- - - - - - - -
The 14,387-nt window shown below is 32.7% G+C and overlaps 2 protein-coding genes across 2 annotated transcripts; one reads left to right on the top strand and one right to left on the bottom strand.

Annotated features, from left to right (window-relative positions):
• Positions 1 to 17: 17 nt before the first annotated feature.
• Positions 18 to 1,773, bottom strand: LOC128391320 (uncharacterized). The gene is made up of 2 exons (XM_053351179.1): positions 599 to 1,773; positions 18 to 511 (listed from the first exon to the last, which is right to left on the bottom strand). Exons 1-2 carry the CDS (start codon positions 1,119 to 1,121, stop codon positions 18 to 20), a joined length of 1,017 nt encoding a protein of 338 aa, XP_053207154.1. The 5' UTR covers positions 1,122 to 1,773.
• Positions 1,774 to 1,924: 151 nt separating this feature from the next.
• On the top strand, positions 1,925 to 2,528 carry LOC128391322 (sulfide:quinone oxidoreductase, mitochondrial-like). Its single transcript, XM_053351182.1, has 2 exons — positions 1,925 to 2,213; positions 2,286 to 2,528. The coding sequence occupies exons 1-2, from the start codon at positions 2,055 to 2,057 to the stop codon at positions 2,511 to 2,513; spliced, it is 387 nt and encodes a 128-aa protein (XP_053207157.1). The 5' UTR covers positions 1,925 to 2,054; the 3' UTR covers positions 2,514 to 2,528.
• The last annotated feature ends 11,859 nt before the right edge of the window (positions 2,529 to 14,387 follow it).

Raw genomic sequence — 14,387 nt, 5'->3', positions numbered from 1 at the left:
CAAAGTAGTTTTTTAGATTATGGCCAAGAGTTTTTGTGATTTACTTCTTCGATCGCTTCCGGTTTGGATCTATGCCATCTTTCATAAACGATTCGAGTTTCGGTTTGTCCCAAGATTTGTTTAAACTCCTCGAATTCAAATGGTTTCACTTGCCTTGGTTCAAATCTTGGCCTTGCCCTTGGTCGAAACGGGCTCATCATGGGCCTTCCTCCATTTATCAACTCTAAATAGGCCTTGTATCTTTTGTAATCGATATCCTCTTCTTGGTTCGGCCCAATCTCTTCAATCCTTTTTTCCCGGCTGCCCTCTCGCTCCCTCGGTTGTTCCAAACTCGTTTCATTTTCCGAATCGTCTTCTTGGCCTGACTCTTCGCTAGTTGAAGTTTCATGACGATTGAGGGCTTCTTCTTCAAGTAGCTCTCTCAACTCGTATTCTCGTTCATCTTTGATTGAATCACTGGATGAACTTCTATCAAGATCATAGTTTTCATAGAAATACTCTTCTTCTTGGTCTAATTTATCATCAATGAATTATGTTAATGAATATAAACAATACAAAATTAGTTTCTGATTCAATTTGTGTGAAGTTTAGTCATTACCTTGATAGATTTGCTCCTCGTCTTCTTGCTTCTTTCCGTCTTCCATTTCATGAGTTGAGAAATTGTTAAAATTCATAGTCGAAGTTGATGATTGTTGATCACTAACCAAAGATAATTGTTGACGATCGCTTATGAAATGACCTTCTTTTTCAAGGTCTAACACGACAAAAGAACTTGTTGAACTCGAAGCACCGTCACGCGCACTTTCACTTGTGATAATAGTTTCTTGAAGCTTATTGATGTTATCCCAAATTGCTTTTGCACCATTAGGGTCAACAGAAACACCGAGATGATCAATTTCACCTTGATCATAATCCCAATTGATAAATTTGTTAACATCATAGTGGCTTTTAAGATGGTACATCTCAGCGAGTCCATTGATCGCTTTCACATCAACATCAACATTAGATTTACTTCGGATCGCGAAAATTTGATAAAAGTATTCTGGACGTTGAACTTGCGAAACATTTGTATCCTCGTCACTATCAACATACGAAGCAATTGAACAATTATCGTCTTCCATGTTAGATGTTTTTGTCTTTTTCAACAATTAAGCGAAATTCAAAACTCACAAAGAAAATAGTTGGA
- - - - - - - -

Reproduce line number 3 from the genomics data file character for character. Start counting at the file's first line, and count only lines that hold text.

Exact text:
• Positions 1 to 17: 17 nt before the first annotated feature.